my buddy

for a 21 year old boy in New Orleans I wasn’t worth
much:   I had a dark small room that smelled of
piss and death
yet I just wanted to stay in there, and there were
two lively girls down at the end of the hall who
kept knocking on my door and yelling, “Get up!
There are good things out here!”

“Go away,” I told them, but that only goaded
them on, they left notes under my door and
scotch-taped flowers to the
doornob.

I was on cheap wine and green beer and
dementia…

I got to know the old guy in the next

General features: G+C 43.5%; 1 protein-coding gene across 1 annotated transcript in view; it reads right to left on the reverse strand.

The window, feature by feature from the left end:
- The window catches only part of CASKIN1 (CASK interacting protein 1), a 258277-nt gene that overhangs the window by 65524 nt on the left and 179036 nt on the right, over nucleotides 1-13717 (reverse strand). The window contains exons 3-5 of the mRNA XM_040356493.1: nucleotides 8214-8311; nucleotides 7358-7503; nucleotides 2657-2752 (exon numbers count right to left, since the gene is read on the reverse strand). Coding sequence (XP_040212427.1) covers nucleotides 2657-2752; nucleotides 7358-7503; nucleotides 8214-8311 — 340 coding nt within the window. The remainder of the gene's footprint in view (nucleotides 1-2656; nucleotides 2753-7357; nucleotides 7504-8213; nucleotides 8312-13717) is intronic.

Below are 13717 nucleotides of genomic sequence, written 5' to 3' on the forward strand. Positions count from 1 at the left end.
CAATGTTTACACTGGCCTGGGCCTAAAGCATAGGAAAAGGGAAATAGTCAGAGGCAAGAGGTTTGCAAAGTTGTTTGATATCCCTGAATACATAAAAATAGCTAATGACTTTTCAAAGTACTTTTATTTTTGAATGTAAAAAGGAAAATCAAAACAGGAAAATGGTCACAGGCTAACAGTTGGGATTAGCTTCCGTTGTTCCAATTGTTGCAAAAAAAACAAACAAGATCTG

room, somehow I felt old like
him; his feet and ankles were swollen and he couldn’t
lace his shoes.

each day about one p.m. we went for a walk
together and it was a very slow
walk:   each step was painful for
him.

as we came to the curbing I helped him
up and down
gripping him by an elbow
and the back of his
belt, we made it.

I liked him: he never questioned me about
what I was or wasn’t
doing.

he should have been my father, and I liked
best what he said over and
over:    “Nothing is worth
it.”

he was a
sage.

those young girls should have
left him the
notes and the
flowers.